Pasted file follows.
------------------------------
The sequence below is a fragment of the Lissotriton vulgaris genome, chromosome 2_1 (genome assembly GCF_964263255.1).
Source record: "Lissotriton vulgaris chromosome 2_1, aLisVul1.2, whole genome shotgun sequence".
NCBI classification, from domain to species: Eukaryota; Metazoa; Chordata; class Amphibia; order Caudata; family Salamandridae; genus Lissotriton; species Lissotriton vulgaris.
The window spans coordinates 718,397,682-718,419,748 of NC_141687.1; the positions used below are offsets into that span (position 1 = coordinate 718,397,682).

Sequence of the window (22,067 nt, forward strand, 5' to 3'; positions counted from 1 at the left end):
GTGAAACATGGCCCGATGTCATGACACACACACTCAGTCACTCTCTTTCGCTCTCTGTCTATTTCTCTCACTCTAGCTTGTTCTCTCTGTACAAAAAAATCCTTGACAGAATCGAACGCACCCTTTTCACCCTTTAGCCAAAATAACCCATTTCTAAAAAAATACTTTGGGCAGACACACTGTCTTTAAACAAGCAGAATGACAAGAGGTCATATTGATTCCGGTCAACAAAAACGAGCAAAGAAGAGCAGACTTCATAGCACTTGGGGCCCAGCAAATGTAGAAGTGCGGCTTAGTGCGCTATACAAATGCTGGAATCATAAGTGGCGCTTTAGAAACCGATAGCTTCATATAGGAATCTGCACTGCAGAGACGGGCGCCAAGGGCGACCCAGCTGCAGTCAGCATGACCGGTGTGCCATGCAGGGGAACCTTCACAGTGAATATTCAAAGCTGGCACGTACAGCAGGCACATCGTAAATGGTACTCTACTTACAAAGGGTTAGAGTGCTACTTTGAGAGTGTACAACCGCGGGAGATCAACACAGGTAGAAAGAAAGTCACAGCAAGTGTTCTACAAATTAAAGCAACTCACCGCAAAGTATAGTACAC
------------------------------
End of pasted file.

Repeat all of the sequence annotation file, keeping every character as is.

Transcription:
The sequence below is a fragment of the Lissotriton vulgaris genome, chromosome 2_1 (genome assembly GCF_964263255.1).
Source record: "Lissotriton vulgaris chromosome 2_1, aLisVul1.2, whole genome shotgun sequence".
NCBI classification, from domain to species: Eukaryota; Metazoa; Chordata; class Amphibia; order Caudata; family Salamandridae; genus Lissotriton; species Lissotriton vulgaris.
The window spans coordinates 718,397,682-718,419,748 of NC_141687.1; the positions used below are offsets into that span (position 1 = coordinate 718,397,682).

Sequence of the window (22,067 nt, forward strand, 5' to 3'; positions counted from 1 at the left end):
GTGAAACATGGCCCGATGTCATGACACACACACTCAGTCACTCTCTTTCGCTCTCTGTCTATTTCTCTCACTCTAGCTTGTTCTCTCTGTACAAAAAAATCCTTGACAGAATCGAACGCACCCTTTTCACCCTTTAGCCAAAATAACCCATTTCTAAAAAAATACTTTGGGCAGACACACTGTCTTTAAACAAGCAGAATGACAAGAGGTCATATTGATTCCGGTCAACAAAAACGAGCAAAGAAGAGCAGACTTCATAGCACTTGGGGCCCAGCAAATGTAGAAGTGCGGCTTAGTGCGCTATACAAATGCTGGAATCATAAGTGGCGCTTTAGAAACCGATAGCTTCATATAGGAATCTGCACTGCAGAGACGGGCGCCAAGGGCGACCCAGCTGCAGTCAGCATGACCGGTGTGCCATGCAGGGGAACCTTCACAGTGAATATTCAAAGCTGGCACGTACAGCAGGCACATCGTAAATGGTACTCTACTTACAAAGGGTTAGAGTGCTACTTTGAGAGTGTACAACCGCGGGAGATCAACACAGGTAGAAAGAAAGTCACAGCAAGTGTTCTACAAATTAAAGCAACTCACCGCAAAGTATAGTACAC